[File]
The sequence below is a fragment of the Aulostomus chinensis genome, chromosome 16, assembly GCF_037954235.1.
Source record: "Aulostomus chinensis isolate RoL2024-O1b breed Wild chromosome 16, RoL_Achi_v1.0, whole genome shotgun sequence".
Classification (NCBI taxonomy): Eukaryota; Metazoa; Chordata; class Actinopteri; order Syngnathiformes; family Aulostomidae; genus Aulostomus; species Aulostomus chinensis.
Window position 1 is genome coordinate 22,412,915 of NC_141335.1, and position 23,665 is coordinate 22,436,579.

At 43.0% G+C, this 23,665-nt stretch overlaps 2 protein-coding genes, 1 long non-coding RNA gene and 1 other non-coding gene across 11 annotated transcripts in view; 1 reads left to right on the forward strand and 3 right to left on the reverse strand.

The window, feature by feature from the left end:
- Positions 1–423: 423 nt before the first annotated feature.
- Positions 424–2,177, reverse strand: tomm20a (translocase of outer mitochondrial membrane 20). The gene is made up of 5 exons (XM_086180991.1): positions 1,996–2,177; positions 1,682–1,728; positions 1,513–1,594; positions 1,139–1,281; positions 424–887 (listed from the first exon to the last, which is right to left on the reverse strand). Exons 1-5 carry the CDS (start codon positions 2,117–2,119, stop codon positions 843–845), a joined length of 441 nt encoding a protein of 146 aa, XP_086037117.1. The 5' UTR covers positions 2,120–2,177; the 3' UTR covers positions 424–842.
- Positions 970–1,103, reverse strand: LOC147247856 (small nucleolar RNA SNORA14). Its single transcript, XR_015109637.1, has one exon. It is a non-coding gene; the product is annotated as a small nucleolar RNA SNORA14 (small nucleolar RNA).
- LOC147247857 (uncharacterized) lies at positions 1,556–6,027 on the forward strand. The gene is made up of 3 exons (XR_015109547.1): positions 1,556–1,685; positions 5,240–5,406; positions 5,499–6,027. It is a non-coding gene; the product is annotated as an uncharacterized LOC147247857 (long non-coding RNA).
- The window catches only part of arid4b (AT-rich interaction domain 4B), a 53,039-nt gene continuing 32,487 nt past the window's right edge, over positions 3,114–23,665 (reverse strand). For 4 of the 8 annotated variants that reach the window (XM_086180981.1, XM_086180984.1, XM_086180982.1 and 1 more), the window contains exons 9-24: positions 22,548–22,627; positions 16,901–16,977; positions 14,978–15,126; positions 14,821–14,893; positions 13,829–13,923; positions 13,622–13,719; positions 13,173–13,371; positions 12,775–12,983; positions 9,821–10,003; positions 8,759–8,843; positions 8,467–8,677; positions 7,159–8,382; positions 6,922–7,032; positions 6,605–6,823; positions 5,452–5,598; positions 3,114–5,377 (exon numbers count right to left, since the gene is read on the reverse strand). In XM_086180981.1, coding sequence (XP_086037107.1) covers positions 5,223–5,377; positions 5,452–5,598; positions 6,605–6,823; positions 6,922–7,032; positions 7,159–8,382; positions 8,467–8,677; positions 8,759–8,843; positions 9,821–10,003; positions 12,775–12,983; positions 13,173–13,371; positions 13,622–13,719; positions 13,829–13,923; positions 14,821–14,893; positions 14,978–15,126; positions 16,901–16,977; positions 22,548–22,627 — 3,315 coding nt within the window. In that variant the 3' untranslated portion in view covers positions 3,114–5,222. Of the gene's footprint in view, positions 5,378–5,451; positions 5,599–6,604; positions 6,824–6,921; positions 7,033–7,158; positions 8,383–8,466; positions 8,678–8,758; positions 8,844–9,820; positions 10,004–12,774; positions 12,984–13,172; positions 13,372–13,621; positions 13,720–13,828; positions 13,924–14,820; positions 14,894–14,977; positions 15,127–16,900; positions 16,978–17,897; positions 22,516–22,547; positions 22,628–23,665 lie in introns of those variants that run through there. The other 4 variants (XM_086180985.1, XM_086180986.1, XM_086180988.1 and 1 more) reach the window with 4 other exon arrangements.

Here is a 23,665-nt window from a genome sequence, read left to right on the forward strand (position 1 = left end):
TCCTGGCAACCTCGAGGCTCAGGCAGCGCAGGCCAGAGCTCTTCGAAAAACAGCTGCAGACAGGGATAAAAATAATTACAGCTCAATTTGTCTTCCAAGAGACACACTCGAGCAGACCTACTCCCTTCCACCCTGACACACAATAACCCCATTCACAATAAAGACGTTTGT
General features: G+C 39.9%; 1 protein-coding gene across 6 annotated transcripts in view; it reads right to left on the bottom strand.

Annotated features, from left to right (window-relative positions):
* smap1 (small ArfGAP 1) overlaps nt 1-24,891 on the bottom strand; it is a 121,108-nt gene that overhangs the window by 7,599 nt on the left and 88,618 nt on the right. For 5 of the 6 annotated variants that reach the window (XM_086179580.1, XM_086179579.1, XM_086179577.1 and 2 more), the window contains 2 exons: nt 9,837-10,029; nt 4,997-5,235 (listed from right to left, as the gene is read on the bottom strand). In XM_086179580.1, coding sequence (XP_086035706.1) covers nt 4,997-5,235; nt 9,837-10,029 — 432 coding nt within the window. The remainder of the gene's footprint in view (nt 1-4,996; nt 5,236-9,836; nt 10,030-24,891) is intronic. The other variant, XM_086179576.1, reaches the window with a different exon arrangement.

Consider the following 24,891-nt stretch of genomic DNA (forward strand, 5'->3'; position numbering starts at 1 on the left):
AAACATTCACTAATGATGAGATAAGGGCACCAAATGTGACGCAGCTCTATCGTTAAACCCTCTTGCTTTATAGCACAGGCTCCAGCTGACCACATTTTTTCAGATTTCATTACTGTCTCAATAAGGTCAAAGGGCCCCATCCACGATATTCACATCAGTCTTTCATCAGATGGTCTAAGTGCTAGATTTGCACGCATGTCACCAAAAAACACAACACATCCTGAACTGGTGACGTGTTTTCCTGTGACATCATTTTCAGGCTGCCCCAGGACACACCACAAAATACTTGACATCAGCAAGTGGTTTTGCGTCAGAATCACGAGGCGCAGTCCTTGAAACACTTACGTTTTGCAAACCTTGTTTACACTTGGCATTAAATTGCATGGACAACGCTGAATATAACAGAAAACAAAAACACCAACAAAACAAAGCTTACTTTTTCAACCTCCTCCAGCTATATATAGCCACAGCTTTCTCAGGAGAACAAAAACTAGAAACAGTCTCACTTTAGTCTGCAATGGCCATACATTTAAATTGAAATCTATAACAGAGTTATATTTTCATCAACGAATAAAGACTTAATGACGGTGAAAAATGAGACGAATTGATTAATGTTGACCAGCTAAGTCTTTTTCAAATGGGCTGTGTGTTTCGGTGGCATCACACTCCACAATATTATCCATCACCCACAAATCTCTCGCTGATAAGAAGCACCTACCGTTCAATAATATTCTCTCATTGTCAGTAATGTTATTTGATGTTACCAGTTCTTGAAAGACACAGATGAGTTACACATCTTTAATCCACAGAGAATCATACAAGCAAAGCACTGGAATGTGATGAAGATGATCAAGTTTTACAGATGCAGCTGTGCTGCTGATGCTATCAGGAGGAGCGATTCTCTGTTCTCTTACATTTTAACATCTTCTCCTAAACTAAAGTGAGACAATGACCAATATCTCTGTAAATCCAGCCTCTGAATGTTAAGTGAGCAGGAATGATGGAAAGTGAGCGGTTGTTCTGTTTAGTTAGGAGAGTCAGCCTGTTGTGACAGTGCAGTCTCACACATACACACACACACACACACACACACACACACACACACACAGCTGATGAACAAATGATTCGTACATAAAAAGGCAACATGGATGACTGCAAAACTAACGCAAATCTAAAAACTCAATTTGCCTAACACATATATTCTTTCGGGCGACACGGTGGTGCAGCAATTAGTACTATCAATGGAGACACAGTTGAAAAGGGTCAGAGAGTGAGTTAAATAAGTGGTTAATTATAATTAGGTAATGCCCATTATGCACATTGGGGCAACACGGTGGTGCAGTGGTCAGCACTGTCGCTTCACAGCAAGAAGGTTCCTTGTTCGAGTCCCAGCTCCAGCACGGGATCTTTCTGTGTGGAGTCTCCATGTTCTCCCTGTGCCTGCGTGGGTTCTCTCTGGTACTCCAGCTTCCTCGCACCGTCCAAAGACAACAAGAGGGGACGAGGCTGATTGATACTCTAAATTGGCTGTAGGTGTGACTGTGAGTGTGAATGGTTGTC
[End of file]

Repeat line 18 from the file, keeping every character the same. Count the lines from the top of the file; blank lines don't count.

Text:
AAACATTCACTAATGATGAGATAAGGGCACCAAATGTGACGCAGCTCTATCGTTAAACCCTCTTGCTTTATAGCACAGGCTCCAGCTGACCACATTTTTTCAGATTTCATTACTGTCTCAATAAGGTCAAAGGGCCCCATCCACGATATTCACATCAGTCTTTCATCAGATGGTCTAAGTGCTAGATTTGCACGCATGTCACCAAAAAACACAACACATCCTGAACTGGTGACGTGTTTTCCTGTGACATCATTTTCAGGCTGCCCCAGGACACACCACAAAATACTTGACATCAGCAAGTGGTTTTGCGTCAGAATCACGAGGCGCAGTCCTTGAAACACTTACGTTTTGCAAACCTTGTTTACACTTGGCATTAAATTGCATGGACAACGCTGAATATAACAGAAAACAAAAACACCAACAAAACAAAGCTTACTTTTTCAACCTCCTCCAGCTATATATAGCCACAGCTTTCTCAGGAGAACAAAAACTAGAAACAGTCTCACTTTAGTCTGCAATGGCCATACATTTAAATTGAAATCTATAACAGAGTTATATTTTCATCAACGAATAAAGACTTAATGACGGTGAAAAATGAGACGAATTGATTAATGTTGACCAGCTAAGTCTTTTTCAAATGGGCTGTGTGTTTCGGTGGCATCACACTCCACAATATTATCCATCACCCACAAATCTCTCGCTGATAAGAAGCACCTACCGTTCAATAATATTCTCTCATTGTCAGTAATGTTATTTGATGTTACCAGTTCTTGAAAGACACAGATGAGTTACACATCTTTAATCCACAGAGAATCATACAAGCAAAGCACTGGAATGTGATGAAGATGATCAAGTTTTACAGATGCAGCTGTGCTGCTGATGCTATCAGGAGGAGCGATTCTCTGTTCTCTTACATTTTAACATCTTCTCCTAAACTAAAGTGAGACAATGACCAATATCTCTGTAAATCCAGCCTCTGAATGTTAAGTGAGCAGGAATGATGGAAAGTGAGCGGTTGTTCTGTTTAGTTAGGAGAGTCAGCCTGTTGTGACAGTGCAGTCTCACACATACACACACACACACACACACACACACACACACACACACAGCTGATGAACAAATGATTCGTACATAAAAAGGCAACATGGATGACTGCAAAACTAACGCAAATCTAAAAACTCAATTTGCCTAACACATATATTCTTTCGGGCGACACGGTGGTGCAGCAATTAGTACTATCAATGGAGACACAGTTGAAAAGGGTCAGAGAGTGAGTTAAATAAGTGGTTAATTATAATTAGGTAATGCCCATTATGCACATTGGGGCAACACGGTGGTGCAGTGGTCAGCACTGTCGCTTCACAGCAAGAAGGTTCCTTGTTCGAGTCCCAGCTCCAGCACGGGATCTTTCTGTGTGGAGTCTCCATGTTCTCCCTGTGCCTGCGTGGGTTCTCTCTGGTACTCCAGCTTCCTCGCACCGTCCAAAGACAACAAGAGGGGACGAGGCTGATTGATACTCTAAATTGGCTGTAGGTGTGACTGTGAGTGTGAATGGTTGTC